Back that evening in Saint John, I realise how much this city has also been shaped by the water that cradles it. Here the New Brunswick museum serves up a superlative collection of great whale skeletons (in addition to its geology, art and fossils). On the seaside promenade is a waterfront mural of a doe-eyed damsel that disappears with the tide. Everywhere restaurants offer a nostril-humping collection of seafood so fresh it could have jumped from out of the ocean and onto my plate. One of them is East Coast Bistro, where the Atlantic salmon is broiled in cumin and black lime for a tangy zest. It is best had with whey-braised leeks, buttered peas and pea shoots—a true ode to the local and the seasonal. But no matter what activity you pursue, there’s no getting away from the matter of the tides. When the monstrous tides of the Bay of Fundy collide with the Saint John River to create whirlpools and rapids, the phenomenon—known as the Reversing Falls—can be viewed from Skywalk Saint John, a stainless steel-and-glass walkway in town.

I’m urged by lovers of the classic Bay of Fundy Road Trip to wend my way off the main highways, into sleepy hamlets and fishing villages along the coast for the reward of wild nature, stunning wildlife and local existence. The wisest advice was to spend a night in the seaside town of St. Andrews by-the-Sea. Just an hour’s drive away from Saint John, this handsome town, founded by United Empire Loyalists in 1784, is a haiku of stately homes, glorious gardens like Kingsbrae and the prospect of exhilarating whale-watching trips in the Passamaquoddy Bay, an inlet in the Bay of Fundy.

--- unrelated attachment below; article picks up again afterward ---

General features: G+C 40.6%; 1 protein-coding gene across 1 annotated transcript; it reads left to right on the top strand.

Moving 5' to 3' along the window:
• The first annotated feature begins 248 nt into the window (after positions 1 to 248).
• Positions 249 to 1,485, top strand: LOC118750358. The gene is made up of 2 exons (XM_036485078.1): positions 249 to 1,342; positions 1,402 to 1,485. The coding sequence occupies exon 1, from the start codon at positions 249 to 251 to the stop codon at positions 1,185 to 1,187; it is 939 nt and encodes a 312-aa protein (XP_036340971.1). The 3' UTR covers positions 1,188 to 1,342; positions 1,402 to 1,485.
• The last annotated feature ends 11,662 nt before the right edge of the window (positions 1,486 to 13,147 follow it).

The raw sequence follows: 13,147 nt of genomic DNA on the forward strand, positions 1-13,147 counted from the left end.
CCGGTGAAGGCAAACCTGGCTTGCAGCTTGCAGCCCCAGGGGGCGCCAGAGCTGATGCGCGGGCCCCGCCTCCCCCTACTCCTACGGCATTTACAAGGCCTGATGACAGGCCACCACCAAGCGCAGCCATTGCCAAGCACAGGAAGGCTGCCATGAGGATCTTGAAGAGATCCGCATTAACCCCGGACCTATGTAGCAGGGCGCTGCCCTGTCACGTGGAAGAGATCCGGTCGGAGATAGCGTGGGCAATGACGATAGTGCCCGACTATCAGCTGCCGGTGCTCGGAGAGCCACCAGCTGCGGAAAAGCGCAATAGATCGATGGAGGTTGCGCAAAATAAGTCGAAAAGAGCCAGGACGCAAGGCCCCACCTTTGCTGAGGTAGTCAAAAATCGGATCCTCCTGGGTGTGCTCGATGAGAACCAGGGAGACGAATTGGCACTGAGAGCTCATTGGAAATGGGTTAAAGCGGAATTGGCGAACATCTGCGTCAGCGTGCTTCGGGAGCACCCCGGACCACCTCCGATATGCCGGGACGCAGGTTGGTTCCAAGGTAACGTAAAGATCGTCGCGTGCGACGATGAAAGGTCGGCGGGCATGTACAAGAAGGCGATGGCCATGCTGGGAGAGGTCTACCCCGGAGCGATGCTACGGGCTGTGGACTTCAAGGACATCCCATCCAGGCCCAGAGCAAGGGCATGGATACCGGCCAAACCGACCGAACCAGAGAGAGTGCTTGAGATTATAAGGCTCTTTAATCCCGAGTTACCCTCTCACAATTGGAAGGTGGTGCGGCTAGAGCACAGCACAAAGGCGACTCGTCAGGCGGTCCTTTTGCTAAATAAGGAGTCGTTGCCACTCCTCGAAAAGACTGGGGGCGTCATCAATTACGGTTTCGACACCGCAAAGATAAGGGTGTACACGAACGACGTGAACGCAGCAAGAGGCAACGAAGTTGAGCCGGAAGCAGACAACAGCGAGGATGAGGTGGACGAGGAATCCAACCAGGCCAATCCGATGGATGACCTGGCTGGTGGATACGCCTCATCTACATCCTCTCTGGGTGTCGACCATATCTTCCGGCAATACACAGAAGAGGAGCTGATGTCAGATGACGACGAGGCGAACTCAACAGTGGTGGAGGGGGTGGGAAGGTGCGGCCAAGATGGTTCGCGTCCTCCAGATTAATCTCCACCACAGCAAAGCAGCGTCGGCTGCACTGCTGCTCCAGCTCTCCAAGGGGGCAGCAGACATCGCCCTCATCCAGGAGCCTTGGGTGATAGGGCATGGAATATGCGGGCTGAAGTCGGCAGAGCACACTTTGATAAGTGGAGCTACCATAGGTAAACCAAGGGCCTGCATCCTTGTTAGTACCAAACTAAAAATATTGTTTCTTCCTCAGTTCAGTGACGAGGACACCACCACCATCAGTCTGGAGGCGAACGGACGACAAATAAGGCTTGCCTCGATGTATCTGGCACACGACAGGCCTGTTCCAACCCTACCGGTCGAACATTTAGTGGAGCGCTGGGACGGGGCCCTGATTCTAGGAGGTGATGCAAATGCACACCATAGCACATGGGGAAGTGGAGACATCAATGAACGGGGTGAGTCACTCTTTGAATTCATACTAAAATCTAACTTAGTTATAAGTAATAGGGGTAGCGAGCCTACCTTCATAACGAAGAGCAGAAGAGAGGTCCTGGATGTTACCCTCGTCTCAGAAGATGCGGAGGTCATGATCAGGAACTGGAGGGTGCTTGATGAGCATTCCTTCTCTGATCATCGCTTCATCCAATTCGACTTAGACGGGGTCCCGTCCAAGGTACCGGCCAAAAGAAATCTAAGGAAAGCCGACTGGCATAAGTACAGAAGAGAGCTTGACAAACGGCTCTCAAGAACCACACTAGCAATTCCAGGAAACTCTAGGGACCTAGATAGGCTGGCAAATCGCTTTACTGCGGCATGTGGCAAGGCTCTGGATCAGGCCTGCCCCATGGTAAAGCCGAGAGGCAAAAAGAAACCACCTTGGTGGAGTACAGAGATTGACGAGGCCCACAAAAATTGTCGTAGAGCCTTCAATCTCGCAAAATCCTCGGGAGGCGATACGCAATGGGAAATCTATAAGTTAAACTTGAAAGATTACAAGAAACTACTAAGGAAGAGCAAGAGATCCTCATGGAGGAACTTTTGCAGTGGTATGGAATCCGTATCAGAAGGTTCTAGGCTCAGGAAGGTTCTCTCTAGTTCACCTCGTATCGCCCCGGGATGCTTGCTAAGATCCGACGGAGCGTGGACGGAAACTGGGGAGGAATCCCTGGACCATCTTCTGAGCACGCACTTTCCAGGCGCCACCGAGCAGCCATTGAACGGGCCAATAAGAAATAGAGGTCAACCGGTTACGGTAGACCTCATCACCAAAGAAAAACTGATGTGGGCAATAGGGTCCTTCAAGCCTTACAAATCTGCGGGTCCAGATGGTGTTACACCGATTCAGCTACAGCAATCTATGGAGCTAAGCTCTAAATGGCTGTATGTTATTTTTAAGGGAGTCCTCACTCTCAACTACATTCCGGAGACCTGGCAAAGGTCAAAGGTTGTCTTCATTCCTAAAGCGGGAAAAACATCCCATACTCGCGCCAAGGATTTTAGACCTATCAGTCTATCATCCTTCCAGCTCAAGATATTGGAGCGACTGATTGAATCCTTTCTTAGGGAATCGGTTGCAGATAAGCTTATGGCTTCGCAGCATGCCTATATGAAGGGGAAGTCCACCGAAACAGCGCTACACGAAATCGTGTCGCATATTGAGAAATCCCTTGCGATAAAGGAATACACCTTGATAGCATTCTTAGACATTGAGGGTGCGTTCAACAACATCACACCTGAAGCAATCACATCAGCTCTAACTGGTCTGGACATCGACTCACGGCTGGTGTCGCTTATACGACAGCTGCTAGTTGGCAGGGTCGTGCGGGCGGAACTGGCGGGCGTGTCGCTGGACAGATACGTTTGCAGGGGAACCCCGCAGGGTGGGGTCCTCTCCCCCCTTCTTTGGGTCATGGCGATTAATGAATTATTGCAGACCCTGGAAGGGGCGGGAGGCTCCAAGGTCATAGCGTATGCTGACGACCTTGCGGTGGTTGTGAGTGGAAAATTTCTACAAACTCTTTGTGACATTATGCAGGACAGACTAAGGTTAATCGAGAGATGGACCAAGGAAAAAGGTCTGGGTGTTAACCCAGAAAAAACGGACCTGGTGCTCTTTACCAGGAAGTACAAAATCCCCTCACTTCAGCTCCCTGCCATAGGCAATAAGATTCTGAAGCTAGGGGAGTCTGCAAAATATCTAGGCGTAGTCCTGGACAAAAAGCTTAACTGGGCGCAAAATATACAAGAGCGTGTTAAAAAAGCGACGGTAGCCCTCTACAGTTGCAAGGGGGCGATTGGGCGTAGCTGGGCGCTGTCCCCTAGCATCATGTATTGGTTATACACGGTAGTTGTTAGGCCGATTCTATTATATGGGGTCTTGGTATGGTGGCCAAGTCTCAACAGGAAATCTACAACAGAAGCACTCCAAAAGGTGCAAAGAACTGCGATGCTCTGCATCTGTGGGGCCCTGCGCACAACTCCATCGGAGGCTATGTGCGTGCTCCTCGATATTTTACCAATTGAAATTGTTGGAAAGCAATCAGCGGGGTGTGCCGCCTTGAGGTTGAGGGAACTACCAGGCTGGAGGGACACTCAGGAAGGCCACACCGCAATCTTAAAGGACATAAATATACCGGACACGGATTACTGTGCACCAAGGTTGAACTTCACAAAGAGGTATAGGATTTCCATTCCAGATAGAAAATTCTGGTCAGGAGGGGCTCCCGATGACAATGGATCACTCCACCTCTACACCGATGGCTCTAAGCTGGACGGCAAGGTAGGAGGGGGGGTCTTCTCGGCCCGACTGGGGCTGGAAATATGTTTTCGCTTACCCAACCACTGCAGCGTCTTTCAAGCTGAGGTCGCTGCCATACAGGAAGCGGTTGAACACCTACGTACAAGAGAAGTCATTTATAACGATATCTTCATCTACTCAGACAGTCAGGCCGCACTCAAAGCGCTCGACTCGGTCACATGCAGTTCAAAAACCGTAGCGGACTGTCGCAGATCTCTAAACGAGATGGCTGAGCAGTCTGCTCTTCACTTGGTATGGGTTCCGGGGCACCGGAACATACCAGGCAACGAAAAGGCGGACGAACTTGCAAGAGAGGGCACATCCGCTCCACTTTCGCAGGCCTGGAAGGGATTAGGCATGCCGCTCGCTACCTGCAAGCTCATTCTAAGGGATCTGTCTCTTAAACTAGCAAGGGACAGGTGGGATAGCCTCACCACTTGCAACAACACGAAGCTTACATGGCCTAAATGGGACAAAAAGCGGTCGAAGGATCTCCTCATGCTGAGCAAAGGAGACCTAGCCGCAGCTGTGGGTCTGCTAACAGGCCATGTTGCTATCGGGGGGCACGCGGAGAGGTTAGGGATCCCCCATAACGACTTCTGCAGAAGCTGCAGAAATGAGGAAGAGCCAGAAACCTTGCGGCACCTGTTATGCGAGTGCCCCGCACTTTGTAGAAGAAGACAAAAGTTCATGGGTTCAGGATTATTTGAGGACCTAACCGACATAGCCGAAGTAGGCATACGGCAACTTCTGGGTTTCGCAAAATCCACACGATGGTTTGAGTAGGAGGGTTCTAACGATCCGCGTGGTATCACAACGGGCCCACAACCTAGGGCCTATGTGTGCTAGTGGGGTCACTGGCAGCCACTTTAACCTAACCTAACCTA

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Head to Kingsbrae Gardens to take in the glass and metal sculptures (bottom left) that interact with landscaped grounds, or meet the garden’s domestic goats (top right), rabbits, and alpacas; Gorge on fresh seafood (top left); Visit the New Brunswick Museum’s gigantic whale skeletons (bottom right). Photos by: Randy Duchaine /Alamy/indiapicture (whale skeleton), Sonia Nazareth (hand sculpture, goats & food)